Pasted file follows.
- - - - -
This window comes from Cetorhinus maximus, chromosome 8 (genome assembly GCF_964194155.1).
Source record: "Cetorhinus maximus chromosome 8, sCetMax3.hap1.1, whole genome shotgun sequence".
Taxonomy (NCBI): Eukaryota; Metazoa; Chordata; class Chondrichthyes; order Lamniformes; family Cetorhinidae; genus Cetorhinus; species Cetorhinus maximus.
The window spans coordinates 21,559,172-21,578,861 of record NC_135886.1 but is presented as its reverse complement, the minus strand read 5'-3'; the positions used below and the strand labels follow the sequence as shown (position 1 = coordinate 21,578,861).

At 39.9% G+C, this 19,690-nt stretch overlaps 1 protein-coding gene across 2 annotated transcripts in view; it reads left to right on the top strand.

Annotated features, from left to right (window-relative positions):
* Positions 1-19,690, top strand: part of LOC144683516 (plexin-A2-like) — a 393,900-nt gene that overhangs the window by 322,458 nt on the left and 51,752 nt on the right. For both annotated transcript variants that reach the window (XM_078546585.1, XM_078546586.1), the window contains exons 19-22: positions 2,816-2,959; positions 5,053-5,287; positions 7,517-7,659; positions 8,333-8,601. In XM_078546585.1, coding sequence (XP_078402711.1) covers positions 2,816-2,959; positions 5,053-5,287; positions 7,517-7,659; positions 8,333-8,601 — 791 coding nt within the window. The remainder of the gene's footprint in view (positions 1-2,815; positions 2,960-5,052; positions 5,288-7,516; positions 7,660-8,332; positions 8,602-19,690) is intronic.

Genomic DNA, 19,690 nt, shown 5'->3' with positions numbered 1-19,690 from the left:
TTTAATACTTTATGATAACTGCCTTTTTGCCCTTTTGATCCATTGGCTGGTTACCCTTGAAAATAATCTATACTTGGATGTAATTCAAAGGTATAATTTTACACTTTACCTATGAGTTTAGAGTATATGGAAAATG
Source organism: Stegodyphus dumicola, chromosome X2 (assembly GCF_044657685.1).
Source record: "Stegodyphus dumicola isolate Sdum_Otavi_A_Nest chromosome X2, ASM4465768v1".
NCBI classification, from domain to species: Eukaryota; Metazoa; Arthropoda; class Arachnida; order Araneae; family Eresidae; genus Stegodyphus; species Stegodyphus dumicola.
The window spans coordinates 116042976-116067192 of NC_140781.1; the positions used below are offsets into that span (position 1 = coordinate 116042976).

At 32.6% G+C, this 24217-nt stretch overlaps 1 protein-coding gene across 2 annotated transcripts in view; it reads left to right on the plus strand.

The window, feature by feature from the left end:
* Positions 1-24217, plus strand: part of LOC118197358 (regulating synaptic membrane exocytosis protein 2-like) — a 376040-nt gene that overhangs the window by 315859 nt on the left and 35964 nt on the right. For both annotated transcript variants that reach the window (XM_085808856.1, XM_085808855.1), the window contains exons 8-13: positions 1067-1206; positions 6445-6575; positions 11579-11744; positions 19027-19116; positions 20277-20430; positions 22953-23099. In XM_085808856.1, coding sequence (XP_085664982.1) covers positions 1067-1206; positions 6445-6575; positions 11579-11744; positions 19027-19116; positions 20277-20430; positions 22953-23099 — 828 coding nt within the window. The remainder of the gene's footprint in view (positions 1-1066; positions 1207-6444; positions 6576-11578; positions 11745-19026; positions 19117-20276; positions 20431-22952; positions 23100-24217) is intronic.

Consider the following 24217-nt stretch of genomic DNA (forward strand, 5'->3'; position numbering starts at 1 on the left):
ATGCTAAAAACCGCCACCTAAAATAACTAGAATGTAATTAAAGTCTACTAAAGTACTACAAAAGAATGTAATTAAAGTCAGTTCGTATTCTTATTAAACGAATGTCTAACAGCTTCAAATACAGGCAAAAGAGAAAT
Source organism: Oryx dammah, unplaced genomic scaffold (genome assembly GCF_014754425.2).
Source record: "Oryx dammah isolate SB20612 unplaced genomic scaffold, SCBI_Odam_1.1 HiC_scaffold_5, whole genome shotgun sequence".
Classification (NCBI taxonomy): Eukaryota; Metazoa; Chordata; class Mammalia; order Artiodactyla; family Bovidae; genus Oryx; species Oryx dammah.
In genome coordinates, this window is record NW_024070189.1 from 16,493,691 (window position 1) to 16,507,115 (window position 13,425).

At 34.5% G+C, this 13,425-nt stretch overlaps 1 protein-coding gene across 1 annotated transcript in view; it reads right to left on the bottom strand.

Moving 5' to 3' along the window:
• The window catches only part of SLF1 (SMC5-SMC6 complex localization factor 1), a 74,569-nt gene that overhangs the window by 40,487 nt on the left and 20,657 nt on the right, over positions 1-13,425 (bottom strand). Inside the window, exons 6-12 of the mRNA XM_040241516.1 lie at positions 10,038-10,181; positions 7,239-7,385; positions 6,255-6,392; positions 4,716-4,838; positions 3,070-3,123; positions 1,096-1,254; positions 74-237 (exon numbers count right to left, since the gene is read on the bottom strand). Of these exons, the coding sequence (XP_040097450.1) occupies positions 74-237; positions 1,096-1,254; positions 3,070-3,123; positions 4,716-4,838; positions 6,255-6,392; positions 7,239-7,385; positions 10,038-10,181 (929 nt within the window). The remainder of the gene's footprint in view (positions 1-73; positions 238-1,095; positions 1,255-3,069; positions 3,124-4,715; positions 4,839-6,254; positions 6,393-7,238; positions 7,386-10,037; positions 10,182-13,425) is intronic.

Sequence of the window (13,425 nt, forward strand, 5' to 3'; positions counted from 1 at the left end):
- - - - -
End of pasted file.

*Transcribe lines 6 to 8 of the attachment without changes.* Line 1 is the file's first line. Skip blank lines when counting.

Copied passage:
Annotated features, from left to right (window-relative positions):
* Positions 1-19,690, top strand: part of LOC144683516 (plexin-A2-like) — a 393,900-nt gene that overhangs the window by 322,458 nt on the left and 51,752 nt on the right. For both annotated transcript variants that reach the window (XM_078546585.1, XM_078546586.1), the window contains exons 19-22: positions 2,816-2,959; positions 5,053-5,287; positions 7,517-7,659; positions 8,333-8,601. In XM_078546585.1, coding sequence (XP_078402711.1) covers positions 2,816-2,959; positions 5,053-5,287; positions 7,517-7,659; positions 8,333-8,601 — 791 coding nt within the window. The remainder of the gene's footprint in view (positions 1-2,815; positions 2,960-5,052; positions 5,288-7,516; positions 7,660-8,332; positions 8,602-19,690) is intronic.

Genomic DNA, 19,690 nt, shown 5'->3' with positions numbered 1-19,690 from the left: